The Boss Baby 2: Family Business

The Boss Baby 2: Family Business is another animated sequel that pretty much delivers everything it’s supposed to except one thing — a reason for existing. This is another example of a movie becoming a franchise just to see how much it can drain the cash cow before it’s empty.

Alec Baldwin returns as the voice of Ted Templeton and James Marsden is his brother, Tim. The movie is set 30 years after the first one and both babies are now adults going different ways in life: Ted is a successful CEO while Tim is a stay-at-home dad.

Tim tries so hard to be a great dad, but his oldest daughter Tabitha (Ariana Greenblatt) is now a teenager and distancing herself from him. It isn’t long before Ted reenters the picture due to that tired old cliché of someone in the family in “trouble” and needing his help.

Amy Sedaris is the voice of Tina, an undercover Boss Baby as well as Tim’s daughter and Tabitha’s sister. She’s asked the two brothers to go undercover at Tabitha’s school because she suspects something is wrong. The brothers are given a magic formula that will turn them into babies again for 48 hours so that they can investigate. Thus, they are babies once more.

Jeff Goldblum is the voice of Dr. Armstrong, the head of the school who wants to eliminate all adults in the world and have it run by babies. This is a plot device where its execution is so derivative that Gru from Despicable Me would probably think it’s lame.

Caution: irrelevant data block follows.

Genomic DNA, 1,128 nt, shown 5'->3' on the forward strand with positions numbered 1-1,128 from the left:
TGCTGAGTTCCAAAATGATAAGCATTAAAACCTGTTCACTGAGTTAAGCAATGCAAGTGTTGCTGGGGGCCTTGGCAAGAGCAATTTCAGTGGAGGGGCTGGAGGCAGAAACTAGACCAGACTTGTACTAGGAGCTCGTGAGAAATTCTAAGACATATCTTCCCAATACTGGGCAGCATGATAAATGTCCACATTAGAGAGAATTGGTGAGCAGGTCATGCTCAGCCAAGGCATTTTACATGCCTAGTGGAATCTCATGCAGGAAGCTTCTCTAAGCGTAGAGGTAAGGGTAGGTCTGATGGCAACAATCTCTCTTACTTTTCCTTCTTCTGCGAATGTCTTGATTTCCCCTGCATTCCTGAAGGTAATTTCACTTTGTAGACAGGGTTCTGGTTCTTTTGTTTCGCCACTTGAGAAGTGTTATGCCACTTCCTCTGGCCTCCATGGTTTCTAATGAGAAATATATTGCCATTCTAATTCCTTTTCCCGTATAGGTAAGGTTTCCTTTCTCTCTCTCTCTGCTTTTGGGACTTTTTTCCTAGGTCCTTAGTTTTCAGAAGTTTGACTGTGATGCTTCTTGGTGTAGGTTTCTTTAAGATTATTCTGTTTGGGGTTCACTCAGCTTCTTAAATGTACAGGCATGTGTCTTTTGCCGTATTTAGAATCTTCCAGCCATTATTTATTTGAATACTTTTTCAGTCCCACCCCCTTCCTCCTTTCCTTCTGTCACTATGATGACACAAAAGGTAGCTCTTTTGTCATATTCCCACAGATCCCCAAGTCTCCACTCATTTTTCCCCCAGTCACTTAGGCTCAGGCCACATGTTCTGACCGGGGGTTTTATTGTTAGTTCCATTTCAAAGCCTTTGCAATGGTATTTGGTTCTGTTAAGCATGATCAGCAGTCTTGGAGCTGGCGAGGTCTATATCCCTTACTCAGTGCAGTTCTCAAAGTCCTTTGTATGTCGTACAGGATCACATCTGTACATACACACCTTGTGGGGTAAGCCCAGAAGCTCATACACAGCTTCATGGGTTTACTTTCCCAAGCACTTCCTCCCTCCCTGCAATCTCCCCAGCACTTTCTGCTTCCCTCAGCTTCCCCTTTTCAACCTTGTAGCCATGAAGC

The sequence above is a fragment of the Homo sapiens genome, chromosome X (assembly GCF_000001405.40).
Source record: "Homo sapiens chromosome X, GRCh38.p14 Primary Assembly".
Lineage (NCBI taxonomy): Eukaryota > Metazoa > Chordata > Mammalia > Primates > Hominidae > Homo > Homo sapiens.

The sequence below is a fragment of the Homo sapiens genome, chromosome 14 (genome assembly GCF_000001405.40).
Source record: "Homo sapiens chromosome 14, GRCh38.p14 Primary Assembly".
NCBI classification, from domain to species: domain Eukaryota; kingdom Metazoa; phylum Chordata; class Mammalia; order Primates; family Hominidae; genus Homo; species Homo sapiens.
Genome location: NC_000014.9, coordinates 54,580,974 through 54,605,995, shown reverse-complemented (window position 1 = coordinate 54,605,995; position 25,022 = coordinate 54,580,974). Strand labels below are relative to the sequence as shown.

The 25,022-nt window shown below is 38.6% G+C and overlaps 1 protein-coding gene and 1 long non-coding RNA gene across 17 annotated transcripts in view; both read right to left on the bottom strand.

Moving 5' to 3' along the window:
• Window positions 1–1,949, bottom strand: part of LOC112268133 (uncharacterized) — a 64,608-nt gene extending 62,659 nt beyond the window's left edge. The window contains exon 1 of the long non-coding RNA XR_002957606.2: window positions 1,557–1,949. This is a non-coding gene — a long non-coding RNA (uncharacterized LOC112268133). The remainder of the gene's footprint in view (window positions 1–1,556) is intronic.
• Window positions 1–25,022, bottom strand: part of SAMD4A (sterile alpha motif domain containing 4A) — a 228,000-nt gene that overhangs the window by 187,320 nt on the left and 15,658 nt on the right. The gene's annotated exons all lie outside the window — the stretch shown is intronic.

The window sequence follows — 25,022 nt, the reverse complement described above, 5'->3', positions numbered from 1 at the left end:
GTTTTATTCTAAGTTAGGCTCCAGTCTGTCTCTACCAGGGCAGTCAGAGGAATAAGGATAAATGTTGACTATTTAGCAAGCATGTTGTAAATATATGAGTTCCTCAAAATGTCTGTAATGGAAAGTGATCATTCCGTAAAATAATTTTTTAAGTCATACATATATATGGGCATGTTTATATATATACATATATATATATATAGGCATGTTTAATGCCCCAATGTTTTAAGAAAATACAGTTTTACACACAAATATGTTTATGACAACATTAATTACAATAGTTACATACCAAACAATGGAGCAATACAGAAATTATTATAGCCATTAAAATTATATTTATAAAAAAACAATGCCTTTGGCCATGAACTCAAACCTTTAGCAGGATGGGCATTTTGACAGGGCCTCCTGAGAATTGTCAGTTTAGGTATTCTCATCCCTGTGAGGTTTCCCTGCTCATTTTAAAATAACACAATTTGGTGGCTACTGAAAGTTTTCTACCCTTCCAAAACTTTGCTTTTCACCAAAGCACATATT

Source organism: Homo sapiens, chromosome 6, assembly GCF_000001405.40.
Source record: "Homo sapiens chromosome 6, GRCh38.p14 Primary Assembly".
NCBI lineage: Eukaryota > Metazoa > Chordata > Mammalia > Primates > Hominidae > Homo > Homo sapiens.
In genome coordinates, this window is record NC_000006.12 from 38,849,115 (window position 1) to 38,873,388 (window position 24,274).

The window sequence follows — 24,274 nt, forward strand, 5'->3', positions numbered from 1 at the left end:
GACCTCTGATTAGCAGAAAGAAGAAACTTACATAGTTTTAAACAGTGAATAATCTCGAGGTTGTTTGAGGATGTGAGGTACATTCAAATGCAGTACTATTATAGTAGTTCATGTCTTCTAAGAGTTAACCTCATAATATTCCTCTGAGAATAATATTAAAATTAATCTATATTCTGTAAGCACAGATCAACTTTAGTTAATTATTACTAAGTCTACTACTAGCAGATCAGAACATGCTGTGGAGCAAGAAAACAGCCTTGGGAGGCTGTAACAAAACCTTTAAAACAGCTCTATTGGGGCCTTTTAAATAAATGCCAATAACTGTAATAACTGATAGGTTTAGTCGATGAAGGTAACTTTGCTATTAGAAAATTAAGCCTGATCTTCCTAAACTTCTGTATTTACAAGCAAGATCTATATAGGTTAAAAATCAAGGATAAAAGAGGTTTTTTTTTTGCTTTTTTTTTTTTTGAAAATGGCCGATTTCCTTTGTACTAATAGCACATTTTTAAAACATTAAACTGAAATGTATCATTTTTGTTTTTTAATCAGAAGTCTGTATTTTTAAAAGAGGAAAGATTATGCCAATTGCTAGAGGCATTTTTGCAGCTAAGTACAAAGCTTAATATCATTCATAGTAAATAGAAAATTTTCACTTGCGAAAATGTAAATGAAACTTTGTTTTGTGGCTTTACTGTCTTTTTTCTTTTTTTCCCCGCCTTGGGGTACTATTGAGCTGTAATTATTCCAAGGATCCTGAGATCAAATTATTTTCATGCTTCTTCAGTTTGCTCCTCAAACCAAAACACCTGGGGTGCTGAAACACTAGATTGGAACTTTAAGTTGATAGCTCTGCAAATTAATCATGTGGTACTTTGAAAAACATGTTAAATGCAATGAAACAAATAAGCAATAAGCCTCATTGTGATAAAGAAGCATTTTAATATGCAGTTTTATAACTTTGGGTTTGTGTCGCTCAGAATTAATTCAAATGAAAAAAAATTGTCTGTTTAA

Family Business is one of those movies that is so off-the-wall in terms of its energy and so dull when it comes to humor. Baldwin and Co. try to make the most out of the material, but they never reach escape velocity.

A lot of time and attention is given to its zany antics and its forced message about the importance of family being there for each other. Not to mention, the pop culture references to The Shawshank Redemption, Gladiator, and Lord of the Rings feel completely unnecessary and out of place.

This isn’t a bad movie — it’s more misguided. I think kids will enjoy it, but everyone else will hope that if this series continues, the next one will have a better script.

Grade: C+

(Rated PG for rude humor, mild language and some action.)
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